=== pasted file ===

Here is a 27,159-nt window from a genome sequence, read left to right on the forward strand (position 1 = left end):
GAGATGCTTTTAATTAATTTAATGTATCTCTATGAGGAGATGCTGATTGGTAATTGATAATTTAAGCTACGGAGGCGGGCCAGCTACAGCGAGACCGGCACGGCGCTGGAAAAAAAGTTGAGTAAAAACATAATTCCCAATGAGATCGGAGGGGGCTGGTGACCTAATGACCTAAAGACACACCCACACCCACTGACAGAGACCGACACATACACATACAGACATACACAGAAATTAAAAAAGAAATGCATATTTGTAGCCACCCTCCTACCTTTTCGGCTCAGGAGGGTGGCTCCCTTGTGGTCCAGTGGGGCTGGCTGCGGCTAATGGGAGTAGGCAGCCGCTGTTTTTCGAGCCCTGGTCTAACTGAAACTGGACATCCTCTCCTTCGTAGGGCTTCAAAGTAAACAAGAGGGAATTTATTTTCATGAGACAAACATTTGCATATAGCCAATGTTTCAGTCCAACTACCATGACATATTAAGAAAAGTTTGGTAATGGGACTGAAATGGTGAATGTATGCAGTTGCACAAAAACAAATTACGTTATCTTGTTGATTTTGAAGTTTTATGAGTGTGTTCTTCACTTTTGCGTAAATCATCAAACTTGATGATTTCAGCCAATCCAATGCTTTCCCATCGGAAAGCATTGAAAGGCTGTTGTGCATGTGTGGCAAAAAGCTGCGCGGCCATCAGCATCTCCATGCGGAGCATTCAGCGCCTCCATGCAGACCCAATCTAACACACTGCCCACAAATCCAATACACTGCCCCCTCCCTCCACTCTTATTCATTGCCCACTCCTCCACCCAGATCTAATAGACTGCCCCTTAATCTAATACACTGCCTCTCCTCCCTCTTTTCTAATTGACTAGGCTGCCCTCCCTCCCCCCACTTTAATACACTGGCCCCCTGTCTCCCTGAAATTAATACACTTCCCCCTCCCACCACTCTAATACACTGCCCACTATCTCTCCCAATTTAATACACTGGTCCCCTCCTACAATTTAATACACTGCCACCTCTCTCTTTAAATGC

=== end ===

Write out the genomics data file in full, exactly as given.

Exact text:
Here is a 27,159-nt window from a genome sequence, read left to right on the forward strand (position 1 = left end):
GAGATGCTTTTAATTAATTTAATGTATCTCTATGAGGAGATGCTGATTGGTAATTGATAATTTAAGCTACGGAGGCGGGCCAGCTACAGCGAGACCGGCACGGCGCTGGAAAAAAAGTTGAGTAAAAACATAATTCCCAATGAGATCGGAGGGGGCTGGTGACCTAATGACCTAAAGACACACCCACACCCACTGACAGAGACCGACACATACACATACAGACATACACAGAAATTAAAAAAGAAATGCATATTTGTAGCCACCCTCCTACCTTTTCGGCTCAGGAGGGTGGCTCCCTTGTGGTCCAGTGGGGCTGGCTGCGGCTAATGGGAGTAGGCAGCCGCTGTTTTTCGAGCCCTGGTCTAACTGAAACTGGACATCCTCTCCTTCGTAGGGCTTCAAAGTAAACAAGAGGGAATTTATTTTCATGAGACAAACATTTGCATATAGCCAATGTTTCAGTCCAACTACCATGACATATTAAGAAAAGTTTGGTAATGGGACTGAAATGGTGAATGTATGCAGTTGCACAAAAACAAATTACGTTATCTTGTTGATTTTGAAGTTTTATGAGTGTGTTCTTCACTTTTGCGTAAATCATCAAACTTGATGATTTCAGCCAATCCAATGCTTTCCCATCGGAAAGCATTGAAAGGCTGTTGTGCATGTGTGGCAAAAAGCTGCGCGGCCATCAGCATCTCCATGCGGAGCATTCAGCGCCTCCATGCAGACCCAATCTAACACACTGCCCACAAATCCAATACACTGCCCCCTCCCTCCACTCTTATTCATTGCCCACTCCTCCACCCAGATCTAATAGACTGCCCCTTAATCTAATACACTGCCTCTCCTCCCTCTTTTCTAATTGACTAGGCTGCCCTCCCTCCCCCCACTTTAATACACTGGCCCCCTGTCTCCCTGAAATTAATACACTTCCCCCTCCCACCACTCTAATACACTGCCCACTATCTCTCCCAATTTAATACACTGGTCCCCTCCTACAATTTAATACACTGCCACCTCTCTCTTTAAATGC